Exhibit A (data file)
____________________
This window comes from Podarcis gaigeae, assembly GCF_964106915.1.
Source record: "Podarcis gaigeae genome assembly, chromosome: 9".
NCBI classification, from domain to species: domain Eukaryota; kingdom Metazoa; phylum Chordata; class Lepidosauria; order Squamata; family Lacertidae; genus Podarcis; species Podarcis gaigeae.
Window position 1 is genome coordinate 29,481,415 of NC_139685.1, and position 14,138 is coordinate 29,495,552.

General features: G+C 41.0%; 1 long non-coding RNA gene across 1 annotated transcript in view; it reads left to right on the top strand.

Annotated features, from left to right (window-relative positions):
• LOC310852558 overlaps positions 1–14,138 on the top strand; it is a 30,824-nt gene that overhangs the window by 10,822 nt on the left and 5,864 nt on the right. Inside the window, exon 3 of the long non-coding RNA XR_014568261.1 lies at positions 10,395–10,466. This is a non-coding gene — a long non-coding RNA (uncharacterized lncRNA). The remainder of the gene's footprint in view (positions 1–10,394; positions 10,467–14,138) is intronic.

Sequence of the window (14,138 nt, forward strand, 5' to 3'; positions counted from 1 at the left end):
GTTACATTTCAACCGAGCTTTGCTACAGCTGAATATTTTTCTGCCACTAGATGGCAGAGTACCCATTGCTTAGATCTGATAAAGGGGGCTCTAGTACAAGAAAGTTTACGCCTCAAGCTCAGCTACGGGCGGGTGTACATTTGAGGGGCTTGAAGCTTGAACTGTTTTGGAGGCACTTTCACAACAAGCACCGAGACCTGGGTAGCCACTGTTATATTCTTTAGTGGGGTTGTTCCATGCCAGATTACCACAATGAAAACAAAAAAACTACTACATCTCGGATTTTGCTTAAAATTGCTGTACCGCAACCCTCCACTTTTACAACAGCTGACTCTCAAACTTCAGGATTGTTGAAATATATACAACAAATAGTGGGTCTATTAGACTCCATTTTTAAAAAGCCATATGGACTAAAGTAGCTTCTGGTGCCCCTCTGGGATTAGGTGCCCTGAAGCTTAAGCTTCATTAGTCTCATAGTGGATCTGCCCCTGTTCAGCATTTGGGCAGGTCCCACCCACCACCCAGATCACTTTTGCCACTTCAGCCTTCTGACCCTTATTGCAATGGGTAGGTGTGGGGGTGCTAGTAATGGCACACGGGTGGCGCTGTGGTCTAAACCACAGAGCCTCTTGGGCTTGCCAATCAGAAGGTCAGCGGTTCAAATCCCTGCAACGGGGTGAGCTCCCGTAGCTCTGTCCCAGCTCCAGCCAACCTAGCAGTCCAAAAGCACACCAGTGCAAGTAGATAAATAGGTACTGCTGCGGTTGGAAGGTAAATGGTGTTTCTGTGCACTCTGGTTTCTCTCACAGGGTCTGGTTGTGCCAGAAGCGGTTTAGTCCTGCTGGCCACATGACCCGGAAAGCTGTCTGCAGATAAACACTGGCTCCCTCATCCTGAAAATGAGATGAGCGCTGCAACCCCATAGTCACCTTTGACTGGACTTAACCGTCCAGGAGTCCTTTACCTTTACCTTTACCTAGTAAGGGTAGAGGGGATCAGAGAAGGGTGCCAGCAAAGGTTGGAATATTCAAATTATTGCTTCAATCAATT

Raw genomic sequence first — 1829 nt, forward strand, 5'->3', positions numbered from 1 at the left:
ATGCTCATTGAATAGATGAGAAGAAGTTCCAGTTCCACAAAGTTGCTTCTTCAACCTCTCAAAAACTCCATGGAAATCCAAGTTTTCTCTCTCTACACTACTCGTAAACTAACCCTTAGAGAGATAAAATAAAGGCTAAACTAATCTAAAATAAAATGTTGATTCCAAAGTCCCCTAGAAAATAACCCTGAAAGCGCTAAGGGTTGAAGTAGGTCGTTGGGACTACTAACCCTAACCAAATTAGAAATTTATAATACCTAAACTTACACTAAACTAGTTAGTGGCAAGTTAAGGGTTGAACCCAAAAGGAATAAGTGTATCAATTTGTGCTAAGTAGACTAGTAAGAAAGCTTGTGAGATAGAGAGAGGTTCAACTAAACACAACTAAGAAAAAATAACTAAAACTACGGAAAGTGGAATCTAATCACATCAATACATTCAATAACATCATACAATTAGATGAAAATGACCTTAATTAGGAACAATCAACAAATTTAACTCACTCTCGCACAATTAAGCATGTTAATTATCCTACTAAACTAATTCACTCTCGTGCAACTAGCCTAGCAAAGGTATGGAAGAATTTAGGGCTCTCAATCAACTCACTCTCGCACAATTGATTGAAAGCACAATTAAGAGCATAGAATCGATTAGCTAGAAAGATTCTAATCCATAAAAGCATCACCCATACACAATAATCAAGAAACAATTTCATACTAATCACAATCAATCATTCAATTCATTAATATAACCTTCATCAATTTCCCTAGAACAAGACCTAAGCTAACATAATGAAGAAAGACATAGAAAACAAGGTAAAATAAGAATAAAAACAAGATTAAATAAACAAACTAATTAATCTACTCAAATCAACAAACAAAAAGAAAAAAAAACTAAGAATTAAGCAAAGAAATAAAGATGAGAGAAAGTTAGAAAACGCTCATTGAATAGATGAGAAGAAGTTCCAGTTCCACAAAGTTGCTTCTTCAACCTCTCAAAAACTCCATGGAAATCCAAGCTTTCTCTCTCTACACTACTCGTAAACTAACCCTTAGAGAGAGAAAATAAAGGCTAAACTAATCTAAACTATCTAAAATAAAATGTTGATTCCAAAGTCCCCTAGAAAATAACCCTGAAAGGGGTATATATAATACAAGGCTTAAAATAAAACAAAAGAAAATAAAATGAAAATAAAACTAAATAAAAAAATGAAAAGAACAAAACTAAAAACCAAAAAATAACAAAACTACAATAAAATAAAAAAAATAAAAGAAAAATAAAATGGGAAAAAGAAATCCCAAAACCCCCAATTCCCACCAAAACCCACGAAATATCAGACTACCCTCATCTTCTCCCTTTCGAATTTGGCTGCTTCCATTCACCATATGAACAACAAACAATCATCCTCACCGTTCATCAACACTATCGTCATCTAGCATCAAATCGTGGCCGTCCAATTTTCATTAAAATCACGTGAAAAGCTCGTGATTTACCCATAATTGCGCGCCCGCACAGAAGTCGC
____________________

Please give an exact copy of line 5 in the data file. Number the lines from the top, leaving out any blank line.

General features: G+C 41.0%; 1 long non-coding RNA gene across 1 annotated transcript in view; it reads left to right on the top strand.